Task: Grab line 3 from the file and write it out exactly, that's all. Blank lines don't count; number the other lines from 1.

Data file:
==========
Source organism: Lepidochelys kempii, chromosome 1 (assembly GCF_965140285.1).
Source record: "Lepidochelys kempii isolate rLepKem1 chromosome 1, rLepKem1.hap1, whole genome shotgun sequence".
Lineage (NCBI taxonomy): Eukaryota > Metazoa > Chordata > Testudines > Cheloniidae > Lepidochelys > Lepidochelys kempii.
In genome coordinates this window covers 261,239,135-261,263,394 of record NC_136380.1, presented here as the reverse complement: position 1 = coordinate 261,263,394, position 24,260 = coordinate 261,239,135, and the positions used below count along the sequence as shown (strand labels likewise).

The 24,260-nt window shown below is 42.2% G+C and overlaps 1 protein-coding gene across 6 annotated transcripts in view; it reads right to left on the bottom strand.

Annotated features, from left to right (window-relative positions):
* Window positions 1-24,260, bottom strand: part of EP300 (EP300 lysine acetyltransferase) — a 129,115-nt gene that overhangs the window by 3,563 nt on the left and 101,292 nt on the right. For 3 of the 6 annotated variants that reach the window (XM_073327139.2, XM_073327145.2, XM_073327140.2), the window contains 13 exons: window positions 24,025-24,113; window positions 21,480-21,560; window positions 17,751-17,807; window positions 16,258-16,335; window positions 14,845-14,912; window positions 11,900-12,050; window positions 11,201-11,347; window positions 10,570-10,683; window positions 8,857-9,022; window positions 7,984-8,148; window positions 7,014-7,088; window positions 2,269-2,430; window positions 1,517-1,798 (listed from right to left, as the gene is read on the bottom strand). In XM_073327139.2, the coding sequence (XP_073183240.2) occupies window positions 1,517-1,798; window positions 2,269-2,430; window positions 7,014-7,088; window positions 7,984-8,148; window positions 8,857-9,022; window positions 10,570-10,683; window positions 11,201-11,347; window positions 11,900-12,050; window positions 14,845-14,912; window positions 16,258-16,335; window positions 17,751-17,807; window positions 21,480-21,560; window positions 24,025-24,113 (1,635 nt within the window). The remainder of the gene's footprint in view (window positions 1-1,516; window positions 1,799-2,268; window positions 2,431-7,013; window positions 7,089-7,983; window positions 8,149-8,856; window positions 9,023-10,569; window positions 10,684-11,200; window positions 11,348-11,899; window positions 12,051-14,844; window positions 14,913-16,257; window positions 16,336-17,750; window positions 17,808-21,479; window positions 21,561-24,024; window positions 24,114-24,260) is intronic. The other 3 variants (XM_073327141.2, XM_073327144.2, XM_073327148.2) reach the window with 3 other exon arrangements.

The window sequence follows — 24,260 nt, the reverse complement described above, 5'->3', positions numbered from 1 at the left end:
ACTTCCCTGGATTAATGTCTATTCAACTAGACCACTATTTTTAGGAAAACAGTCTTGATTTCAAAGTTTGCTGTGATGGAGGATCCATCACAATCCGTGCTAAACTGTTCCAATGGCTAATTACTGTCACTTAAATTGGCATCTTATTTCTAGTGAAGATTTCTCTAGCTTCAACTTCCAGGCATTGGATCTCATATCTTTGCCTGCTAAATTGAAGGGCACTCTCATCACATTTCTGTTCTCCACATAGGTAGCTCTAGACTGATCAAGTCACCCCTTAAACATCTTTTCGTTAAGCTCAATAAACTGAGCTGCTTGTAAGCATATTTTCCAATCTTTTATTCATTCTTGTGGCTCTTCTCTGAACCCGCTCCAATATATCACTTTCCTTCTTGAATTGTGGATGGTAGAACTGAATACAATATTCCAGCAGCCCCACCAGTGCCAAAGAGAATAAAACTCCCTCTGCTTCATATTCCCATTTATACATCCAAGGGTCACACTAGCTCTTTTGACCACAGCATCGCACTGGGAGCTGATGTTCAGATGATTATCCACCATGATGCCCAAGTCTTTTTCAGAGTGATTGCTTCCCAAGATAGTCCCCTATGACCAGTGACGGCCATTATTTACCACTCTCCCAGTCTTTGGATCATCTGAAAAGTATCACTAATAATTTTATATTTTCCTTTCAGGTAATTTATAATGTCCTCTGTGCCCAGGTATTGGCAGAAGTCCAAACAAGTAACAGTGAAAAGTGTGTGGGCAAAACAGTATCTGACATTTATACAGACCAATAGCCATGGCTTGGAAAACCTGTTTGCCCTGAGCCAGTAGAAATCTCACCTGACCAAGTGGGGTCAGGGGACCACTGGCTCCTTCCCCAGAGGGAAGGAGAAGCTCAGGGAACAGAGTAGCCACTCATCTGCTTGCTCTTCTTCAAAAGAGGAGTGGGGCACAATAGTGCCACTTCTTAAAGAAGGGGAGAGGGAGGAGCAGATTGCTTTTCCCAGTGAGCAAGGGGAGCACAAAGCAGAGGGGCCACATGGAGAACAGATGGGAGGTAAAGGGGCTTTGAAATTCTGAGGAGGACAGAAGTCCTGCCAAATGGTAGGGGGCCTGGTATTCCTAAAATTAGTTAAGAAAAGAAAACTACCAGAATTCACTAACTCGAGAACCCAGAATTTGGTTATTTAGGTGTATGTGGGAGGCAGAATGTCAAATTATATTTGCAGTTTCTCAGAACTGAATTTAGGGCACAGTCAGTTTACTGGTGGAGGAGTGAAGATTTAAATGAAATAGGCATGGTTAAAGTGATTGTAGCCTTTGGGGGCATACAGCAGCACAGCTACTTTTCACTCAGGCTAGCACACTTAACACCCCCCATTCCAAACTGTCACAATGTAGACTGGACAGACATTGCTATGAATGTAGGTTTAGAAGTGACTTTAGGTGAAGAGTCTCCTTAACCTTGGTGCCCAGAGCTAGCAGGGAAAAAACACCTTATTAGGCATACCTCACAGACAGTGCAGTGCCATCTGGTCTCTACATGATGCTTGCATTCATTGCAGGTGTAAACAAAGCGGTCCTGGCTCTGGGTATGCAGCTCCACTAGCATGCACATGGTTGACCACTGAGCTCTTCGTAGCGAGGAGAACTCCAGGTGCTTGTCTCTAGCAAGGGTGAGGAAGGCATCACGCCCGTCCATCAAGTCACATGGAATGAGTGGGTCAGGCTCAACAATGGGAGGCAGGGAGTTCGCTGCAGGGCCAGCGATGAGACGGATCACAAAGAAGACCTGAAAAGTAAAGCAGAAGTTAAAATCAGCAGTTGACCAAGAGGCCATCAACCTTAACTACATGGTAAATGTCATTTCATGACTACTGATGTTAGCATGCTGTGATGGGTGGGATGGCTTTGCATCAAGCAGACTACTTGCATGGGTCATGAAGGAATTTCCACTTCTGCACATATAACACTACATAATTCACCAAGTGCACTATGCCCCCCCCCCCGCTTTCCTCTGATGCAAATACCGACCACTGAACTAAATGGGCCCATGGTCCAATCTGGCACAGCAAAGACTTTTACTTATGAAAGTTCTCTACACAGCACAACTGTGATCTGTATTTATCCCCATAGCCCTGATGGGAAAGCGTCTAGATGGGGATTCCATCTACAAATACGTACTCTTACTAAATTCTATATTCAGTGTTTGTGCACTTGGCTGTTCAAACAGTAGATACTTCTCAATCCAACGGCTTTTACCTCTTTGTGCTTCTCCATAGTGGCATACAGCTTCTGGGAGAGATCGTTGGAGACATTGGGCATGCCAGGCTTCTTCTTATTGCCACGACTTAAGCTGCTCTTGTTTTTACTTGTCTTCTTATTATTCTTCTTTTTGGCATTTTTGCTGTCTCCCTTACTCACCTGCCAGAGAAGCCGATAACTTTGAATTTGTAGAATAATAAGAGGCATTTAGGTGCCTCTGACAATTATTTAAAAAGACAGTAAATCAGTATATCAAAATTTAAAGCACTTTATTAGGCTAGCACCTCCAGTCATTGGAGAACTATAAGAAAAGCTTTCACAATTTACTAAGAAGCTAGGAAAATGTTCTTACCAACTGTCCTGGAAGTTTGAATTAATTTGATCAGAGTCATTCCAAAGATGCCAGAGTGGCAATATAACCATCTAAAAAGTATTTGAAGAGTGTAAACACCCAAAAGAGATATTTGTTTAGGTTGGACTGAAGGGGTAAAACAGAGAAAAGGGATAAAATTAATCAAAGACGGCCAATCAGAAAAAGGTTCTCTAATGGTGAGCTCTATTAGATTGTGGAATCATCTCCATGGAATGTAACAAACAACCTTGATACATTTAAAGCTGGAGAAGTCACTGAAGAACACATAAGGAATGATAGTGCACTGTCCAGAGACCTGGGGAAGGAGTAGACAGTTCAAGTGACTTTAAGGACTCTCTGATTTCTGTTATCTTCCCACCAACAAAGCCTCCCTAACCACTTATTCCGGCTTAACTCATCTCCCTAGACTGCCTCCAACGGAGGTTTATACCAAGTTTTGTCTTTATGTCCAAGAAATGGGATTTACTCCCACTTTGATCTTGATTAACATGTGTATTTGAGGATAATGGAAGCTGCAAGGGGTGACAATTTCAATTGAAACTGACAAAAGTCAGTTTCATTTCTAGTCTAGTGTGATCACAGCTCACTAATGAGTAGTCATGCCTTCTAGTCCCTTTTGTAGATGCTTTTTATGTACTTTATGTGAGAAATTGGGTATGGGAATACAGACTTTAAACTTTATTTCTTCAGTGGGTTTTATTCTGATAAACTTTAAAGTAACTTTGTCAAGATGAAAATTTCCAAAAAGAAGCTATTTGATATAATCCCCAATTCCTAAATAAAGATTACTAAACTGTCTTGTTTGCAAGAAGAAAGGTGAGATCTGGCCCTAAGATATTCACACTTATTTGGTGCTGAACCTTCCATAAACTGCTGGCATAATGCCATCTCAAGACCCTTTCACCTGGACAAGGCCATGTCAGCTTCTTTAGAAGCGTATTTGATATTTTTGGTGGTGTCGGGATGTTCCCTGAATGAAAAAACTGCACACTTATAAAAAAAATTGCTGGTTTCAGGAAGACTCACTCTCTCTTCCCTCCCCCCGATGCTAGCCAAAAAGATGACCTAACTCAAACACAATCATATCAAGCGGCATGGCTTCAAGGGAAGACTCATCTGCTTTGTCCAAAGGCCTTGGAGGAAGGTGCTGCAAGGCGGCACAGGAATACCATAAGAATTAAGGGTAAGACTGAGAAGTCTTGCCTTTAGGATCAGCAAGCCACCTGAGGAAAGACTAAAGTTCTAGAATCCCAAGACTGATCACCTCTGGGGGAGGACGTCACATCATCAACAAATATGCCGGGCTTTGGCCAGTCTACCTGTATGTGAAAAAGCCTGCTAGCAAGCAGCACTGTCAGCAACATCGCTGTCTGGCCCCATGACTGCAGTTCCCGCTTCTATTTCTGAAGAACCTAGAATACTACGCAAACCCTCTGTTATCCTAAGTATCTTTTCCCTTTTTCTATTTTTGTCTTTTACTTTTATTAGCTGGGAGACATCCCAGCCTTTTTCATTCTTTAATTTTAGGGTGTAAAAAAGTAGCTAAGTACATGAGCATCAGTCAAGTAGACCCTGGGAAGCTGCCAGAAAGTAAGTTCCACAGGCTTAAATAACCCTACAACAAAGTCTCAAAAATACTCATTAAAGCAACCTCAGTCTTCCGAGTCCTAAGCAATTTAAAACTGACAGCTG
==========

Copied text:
Lineage (NCBI taxonomy): Eukaryota > Metazoa > Chordata > Testudines > Cheloniidae > Lepidochelys > Lepidochelys kempii.